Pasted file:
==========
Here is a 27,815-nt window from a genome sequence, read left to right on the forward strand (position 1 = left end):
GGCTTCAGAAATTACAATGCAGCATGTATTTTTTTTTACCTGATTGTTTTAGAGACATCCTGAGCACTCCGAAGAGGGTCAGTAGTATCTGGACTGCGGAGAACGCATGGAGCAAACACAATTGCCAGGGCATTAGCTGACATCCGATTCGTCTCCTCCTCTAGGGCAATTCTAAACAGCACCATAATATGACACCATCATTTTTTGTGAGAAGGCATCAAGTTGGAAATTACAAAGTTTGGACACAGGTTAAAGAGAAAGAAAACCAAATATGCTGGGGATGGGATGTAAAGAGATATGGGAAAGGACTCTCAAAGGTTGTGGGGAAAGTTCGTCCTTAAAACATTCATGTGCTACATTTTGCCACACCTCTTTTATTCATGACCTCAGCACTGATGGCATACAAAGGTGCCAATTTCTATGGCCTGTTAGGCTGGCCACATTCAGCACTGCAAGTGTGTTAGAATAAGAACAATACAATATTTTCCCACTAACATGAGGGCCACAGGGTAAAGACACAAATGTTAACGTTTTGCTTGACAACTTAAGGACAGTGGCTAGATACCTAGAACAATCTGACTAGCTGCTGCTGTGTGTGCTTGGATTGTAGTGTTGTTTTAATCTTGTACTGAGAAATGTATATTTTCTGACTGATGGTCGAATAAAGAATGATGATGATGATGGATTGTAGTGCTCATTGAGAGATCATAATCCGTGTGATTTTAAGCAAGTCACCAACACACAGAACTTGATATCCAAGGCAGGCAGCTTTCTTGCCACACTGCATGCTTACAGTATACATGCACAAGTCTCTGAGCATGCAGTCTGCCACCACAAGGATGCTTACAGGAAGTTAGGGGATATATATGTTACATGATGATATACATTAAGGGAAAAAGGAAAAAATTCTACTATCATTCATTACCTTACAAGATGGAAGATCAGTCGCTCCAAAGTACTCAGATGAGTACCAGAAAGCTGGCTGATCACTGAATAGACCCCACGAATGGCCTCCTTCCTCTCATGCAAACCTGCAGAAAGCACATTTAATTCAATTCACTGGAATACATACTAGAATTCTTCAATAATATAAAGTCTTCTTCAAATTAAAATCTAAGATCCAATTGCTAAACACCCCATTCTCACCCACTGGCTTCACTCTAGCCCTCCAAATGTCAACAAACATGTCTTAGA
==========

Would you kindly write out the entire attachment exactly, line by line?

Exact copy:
Here is a 27,815-nt window from a genome sequence, read left to right on the forward strand (position 1 = left end):
GGCTTCAGAAATTACAATGCAGCATGTATTTTTTTTTACCTGATTGTTTTAGAGACATCCTGAGCACTCCGAAGAGGGTCAGTAGTATCTGGACTGCGGAGAACGCATGGAGCAAACACAATTGCCAGGGCATTAGCTGACATCCGATTCGTCTCCTCCTCTAGGGCAATTCTAAACAGCACCATAATATGACACCATCATTTTTTGTGAGAAGGCATCAAGTTGGAAATTACAAAGTTTGGACACAGGTTAAAGAGAAAGAAAACCAAATATGCTGGGGATGGGATGTAAAGAGATATGGGAAAGGACTCTCAAAGGTTGTGGGGAAAGTTCGTCCTTAAAACATTCATGTGCTACATTTTGCCACACCTCTTTTATTCATGACCTCAGCACTGATGGCATACAAAGGTGCCAATTTCTATGGCCTGTTAGGCTGGCCACATTCAGCACTGCAAGTGTGTTAGAATAAGAACAATACAATATTTTCCCACTAACATGAGGGCCACAGGGTAAAGACACAAATGTTAACGTTTTGCTTGACAACTTAAGGACAGTGGCTAGATACCTAGAACAATCTGACTAGCTGCTGCTGTGTGTGCTTGGATTGTAGTGTTGTTTTAATCTTGTACTGAGAAATGTATATTTTCTGACTGATGGTCGAATAAAGAATGATGATGATGATGGATTGTAGTGCTCATTGAGAGATCATAATCCGTGTGATTTTAAGCAAGTCACCAACACACAGAACTTGATATCCAAGGCAGGCAGCTTTCTTGCCACACTGCATGCTTACAGTATACATGCACAAGTCTCTGAGCATGCAGTCTGCCACCACAAGGATGCTTACAGGAAGTTAGGGGATATATATGTTACATGATGATATACATTAAGGGAAAAAGGAAAAAATTCTACTATCATTCATTACCTTACAAGATGGAAGATCAGTCGCTCCAAAGTACTCAGATGAGTACCAGAAAGCTGGCTGATCACTGAATAGACCCCACGAATGGCCTCCTTCCTCTCATGCAAACCTGCAGAAAGCACATTTAATTCAATTCACTGGAATACATACTAGAATTCTTCAATAATATAAAGTCTTCTTCAAATTAAAATCTAAGATCCAATTGCTAAACACCCCATTCTCACCCACTGGCTTCACTCTAGCCCTCCAAATGTCAACAAACATGTCTTAGA